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Minooka ComEd employee takes plunge into frigid lake

Published: Tuesday, March 4, 2014 5:30 a.m. CDT
(Photo provided)
Minooka resident Carl Fowler, an operations coordinator transmission services at ComEd, raised $6,900 for the ComEd team at the Polar Plunge.

CHICAGO – The freezing waters of Lake Michigan were not enough to deter ComEd employees from the company’s largest volunteer event of the year.

More than 500 ComEd employees, joined by their family members and friends, jumped into Lake Michigan in support of the 14th annual Polar Plunge Sunday, according to a news release from ComEd.

Hosted by Special Olympics Chicago at Chicago’s North Avenue Beach, the Polar Plunge fundraiser encourages participants to run into Lake Michigan and benefits about 5,000 athletes from Special Olympics Chicago.

The 500-strong “ComEd Coolers” team raised almost $138,000 for this year’s Polar Plunge, including ComEd’s corporate sponsorship of $15,000. Many members of the “ComEd Coolers” team added to the freezing adventure by dressing up in costume before entering Lake Michigan.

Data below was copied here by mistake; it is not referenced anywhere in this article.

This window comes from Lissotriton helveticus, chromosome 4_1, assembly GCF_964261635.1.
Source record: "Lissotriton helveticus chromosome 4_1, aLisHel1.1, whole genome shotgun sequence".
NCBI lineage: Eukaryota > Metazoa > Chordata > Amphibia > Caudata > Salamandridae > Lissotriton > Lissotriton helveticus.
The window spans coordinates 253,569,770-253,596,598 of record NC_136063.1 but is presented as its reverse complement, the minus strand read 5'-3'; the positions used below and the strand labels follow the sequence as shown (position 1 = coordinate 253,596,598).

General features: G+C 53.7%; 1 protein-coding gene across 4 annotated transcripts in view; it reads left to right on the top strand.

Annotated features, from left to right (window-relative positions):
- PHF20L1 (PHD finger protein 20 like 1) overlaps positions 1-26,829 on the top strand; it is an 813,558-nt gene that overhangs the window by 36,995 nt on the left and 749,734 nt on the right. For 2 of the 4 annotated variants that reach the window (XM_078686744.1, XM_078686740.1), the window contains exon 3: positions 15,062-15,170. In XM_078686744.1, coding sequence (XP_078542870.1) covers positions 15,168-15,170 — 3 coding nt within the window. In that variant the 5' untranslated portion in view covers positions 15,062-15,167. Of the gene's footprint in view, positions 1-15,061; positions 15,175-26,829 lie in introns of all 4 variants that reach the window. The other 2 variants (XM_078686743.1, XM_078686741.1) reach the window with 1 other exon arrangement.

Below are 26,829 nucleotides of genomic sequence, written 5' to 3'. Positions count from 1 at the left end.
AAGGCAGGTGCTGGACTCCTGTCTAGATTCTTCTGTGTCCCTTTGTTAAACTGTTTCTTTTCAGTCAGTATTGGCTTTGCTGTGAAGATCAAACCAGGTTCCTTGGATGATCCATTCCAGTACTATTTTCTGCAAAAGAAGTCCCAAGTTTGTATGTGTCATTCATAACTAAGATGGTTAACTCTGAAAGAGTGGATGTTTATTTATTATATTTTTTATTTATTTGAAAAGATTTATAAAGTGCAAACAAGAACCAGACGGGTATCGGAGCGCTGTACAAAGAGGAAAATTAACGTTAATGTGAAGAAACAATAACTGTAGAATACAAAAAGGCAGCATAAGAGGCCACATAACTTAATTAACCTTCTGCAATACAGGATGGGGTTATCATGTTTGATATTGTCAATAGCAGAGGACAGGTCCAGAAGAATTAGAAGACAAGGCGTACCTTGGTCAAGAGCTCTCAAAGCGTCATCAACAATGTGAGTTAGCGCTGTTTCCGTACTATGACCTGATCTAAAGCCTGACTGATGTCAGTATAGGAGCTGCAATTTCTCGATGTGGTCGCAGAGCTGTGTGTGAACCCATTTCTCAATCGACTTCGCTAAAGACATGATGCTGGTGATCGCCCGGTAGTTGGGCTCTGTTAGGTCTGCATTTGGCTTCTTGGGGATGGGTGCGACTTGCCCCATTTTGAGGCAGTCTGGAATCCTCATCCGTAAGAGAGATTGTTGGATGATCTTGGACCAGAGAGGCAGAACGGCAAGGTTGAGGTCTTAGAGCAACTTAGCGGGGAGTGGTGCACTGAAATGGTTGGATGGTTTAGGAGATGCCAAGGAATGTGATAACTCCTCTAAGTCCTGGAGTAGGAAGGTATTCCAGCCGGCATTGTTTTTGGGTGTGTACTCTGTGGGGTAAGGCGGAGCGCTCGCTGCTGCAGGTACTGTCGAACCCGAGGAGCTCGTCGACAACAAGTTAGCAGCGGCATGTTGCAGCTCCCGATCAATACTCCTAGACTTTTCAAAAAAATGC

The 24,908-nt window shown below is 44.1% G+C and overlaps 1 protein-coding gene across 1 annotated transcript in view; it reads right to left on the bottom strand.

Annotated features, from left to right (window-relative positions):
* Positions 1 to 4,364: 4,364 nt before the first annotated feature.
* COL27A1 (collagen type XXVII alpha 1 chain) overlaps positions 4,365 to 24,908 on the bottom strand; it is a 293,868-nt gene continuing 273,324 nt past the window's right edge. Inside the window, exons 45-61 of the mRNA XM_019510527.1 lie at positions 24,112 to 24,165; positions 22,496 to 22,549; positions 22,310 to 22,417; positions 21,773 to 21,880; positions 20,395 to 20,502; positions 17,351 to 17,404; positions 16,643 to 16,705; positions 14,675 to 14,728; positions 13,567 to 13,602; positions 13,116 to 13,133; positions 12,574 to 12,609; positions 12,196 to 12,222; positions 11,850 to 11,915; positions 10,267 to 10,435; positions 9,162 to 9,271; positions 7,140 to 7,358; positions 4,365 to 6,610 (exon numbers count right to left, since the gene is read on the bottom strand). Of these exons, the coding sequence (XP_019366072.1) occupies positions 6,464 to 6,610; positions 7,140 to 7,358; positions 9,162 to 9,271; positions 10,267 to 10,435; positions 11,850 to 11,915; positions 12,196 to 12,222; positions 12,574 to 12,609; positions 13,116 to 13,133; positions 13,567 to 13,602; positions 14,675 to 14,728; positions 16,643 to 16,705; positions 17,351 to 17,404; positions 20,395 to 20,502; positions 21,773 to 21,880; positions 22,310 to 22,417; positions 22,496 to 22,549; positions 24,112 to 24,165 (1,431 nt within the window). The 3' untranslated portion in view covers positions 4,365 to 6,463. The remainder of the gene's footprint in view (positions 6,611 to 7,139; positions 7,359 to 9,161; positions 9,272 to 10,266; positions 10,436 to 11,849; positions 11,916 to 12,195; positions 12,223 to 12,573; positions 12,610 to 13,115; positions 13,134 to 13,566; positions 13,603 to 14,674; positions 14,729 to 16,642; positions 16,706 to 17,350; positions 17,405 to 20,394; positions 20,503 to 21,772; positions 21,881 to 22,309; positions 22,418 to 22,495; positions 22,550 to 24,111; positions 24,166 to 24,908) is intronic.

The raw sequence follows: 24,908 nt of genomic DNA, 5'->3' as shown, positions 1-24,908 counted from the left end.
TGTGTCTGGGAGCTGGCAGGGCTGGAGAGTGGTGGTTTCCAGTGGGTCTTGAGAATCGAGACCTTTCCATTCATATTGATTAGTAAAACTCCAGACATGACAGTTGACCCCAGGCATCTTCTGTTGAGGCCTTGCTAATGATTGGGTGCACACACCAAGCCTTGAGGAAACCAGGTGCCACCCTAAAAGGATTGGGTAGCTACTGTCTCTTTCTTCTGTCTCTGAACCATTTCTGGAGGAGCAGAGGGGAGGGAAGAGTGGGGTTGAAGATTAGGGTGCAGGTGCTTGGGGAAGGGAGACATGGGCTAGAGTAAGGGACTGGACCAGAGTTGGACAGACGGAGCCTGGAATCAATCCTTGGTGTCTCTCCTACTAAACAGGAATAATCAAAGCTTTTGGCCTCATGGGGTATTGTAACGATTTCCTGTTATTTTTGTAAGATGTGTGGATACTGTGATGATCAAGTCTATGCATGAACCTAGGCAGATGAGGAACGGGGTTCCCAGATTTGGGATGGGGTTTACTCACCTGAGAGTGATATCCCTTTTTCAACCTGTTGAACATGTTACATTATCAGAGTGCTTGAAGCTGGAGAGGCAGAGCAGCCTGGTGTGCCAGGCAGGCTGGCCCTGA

One of the top fundraisers for the “ComEd Coolers” was Minooka resident Carl Fowler. Fowler is an operations coordinator transmission services at ComEd and he raised $6,900 for the Polar Plunge. Fowler raised $4,500 during last year’s plunge.

“When we first joined Special Olympics Chicago two years ago and decided to dip our toes into Lake Michigan for the Polar Plunge, we had an initial goal of 30 volunteers and we were thrilled to have a group of 75 on the beach that day,” said Anne Pramaggiore, president and CEO, ComEd, in the release. “Two years later, I’m proud to say the ComEd Coolers had 500 members. We were the biggest team at the Polar Plunge and this event has now become the company’s largest volunteer event during the year.”

This year’s Polar Plunge featured Chicago Mayor Rahm Emanuel and Jimmy Fallon, host of “The Tonight Show” on NBC. 

Special Olympics Chicago estimates more than 3,200 plungers participated this year and raised about $1 million. The exact amount collected won’t be known until a few weeks after the plunge. All plungers were required to raise a minimum of $150.

The Polar Plunge funds are used by Special Olympics Chicago to support year-round sports training and athletic competition in a variety of Olympic-style sports for children and adults with intellectual disabilities.  

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